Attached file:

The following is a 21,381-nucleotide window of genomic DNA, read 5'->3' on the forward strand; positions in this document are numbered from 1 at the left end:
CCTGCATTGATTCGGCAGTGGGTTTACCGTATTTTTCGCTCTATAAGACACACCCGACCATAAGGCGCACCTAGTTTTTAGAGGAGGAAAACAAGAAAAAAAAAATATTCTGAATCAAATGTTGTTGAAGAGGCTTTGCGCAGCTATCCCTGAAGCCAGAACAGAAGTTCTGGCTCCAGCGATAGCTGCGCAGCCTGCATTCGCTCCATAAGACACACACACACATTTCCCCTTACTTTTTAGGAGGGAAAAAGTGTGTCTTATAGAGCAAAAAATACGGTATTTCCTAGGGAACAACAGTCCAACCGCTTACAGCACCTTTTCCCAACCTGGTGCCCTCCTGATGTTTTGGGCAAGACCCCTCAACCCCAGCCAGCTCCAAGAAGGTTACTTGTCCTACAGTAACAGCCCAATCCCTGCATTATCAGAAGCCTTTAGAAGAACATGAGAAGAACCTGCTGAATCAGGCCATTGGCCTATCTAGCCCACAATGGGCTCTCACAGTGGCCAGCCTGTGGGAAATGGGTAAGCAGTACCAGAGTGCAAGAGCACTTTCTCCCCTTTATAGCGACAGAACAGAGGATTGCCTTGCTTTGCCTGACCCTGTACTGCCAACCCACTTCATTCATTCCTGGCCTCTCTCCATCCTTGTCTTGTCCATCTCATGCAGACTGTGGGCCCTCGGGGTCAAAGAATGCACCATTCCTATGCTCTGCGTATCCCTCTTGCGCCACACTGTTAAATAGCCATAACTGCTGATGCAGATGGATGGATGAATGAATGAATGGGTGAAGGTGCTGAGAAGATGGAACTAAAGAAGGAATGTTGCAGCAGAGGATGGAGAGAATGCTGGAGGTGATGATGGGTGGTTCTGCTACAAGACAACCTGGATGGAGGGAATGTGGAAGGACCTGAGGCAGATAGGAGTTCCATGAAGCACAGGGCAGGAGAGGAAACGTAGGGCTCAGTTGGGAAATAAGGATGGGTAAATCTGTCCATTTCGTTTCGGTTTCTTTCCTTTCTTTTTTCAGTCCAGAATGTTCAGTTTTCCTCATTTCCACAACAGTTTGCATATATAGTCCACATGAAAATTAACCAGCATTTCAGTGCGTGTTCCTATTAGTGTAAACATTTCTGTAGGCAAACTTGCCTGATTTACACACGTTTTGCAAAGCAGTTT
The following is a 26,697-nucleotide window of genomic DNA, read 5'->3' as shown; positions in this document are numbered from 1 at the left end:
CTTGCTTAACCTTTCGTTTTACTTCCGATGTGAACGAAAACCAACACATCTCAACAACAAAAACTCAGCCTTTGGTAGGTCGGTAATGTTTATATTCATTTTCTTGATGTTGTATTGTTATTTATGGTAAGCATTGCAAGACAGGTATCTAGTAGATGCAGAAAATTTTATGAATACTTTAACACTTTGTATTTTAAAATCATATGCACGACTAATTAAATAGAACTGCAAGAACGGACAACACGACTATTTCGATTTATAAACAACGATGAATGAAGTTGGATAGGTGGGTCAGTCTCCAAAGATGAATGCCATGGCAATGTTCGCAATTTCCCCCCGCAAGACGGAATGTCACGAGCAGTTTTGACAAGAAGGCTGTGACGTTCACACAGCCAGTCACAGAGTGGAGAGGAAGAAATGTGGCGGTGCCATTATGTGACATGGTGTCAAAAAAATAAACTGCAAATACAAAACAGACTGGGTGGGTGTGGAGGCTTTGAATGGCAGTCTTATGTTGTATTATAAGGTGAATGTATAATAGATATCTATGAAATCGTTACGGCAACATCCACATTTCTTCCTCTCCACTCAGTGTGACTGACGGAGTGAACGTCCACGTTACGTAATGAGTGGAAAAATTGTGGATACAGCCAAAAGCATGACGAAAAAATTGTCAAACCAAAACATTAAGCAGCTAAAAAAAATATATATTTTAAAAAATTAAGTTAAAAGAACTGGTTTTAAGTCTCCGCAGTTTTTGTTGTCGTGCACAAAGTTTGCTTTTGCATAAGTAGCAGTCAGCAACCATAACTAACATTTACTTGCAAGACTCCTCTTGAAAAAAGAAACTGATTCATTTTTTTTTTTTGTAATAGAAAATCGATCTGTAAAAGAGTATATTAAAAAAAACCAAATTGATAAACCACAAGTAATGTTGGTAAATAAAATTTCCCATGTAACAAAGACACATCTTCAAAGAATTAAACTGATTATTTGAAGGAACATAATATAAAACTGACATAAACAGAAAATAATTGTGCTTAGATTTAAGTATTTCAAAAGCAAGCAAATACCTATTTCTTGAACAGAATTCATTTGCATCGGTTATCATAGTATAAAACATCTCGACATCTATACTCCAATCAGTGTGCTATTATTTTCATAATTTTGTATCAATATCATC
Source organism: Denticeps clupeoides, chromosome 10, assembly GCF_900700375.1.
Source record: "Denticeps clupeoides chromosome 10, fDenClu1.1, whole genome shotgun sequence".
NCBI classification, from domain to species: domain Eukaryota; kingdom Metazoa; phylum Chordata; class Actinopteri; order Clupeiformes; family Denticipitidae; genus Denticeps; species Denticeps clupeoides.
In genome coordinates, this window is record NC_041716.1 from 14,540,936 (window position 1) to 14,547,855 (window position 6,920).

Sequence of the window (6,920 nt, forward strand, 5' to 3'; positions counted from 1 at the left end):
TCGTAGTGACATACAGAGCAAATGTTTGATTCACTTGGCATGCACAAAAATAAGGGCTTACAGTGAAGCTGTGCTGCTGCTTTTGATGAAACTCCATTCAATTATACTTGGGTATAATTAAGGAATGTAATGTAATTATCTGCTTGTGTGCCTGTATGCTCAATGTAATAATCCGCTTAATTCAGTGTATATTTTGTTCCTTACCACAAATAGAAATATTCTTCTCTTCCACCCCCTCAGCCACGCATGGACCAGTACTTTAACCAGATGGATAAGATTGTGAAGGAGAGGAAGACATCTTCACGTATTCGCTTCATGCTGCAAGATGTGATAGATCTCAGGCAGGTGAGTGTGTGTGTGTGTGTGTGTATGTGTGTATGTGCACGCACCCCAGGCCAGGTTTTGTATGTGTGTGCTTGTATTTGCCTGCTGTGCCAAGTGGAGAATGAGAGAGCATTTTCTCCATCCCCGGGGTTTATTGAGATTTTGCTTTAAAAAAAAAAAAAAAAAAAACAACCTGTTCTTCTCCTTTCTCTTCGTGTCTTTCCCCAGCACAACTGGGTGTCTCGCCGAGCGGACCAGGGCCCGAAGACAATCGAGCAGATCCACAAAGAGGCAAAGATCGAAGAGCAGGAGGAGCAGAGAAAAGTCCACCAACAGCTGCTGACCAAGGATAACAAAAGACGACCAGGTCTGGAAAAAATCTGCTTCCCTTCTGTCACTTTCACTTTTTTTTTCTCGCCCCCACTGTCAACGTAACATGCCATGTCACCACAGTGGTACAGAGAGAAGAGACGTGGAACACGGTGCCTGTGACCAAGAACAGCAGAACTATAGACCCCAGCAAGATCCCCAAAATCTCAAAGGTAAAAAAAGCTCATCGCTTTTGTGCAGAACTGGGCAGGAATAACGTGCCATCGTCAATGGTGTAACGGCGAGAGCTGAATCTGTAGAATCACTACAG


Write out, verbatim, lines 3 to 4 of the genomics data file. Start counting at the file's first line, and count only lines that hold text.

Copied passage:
The following is a 26,697-nucleotide window of genomic DNA, read 5'->3' as shown; positions in this document are numbered from 1 at the left end:
CTTGCTTAACCTTTCGTTTTACTTCCGATGTGAACGAAAACCAACACATCTCAACAACAAAAACTCAGCCTTTGGTAGGTCGGTAATGTTTATATTCATTTTCTTGATGTTGTATTGTTATTTATGGTAAGCATTGCAAGACAGGTATCTAGTAGATGCAGAAAATTTTATGAATACTTTAACACTTTGTATTTTAAAATCATATGCACGACTAATTAAATAGAACTGCAAGAACGGACAACACGACTATTTCGATTTATAAACAACGATGAATGAAGTTGGATAGGTGGGTCAGTCTCCAAAGATGAATGCCATGGCAATGTTCGCAATTTCCCCCCGCAAGACGGAATGTCACGAGCAGTTTTGACAAGAAGGCTGTGACGTTCACACAGCCAGTCACAGAGTGGAGAGGAAGAAATGTGGCGGTGCCATTATGTGACATGGTGTCAAAAAAATAAACTGCAAATACAAAACAGACTGGGTGGGTGTGGAGGCTTTGAATGGCAGTCTTATGTTGTATTATAAGGTGAATGTATAATAGATATCTATGAAATCGTTACGGCAACATCCACATTTCTTCCTCTCCACTCAGTGTGACTGACGGAGTGAACGTCCACGTTACGTAATGAGTGGAAAAATTGTGGATACAGCCAAAAGCATGACGAAAAAATTGTCAAACCAAAACATTAAGCAGCTAAAAAAAATATATATTTTAAAAAATTAAGTTAAAAGAACTGGTTTTAAGTCTCCGCAGTTTTTGTTGTCGTGCACAAAGTTTGCTTTTGCATAAGTAGCAGTCAGCAACCATAACTAACATTTACTTGCAAGACTCCTCTTGAAAAAAGAAACTGATTCATTTTTTTTTTTTGTAATAGAAAATCGATCTGTAAAAGAGTATATTAAAAAAAACCAAATTGATAAACCACAAGTAATGTTGGTAAATAAAATTTCCCATGTAACAAAGACACATCTTCAAAGAATTAAACTGATTATTTGAAGGAACATAATATAAAACTGACATAAACAGAAAATAATTGTGCTTAGATTTAAGTATTTCAAAAGCAAGCAAATACCTATTTCTTGAACAGAATTCATTTGCATCGGTTATCATAGTATAAAACATCTCGACATCTATACTCCAATCAGTGTGCTATTATTTTCATAATTTTGTATCAATATCATC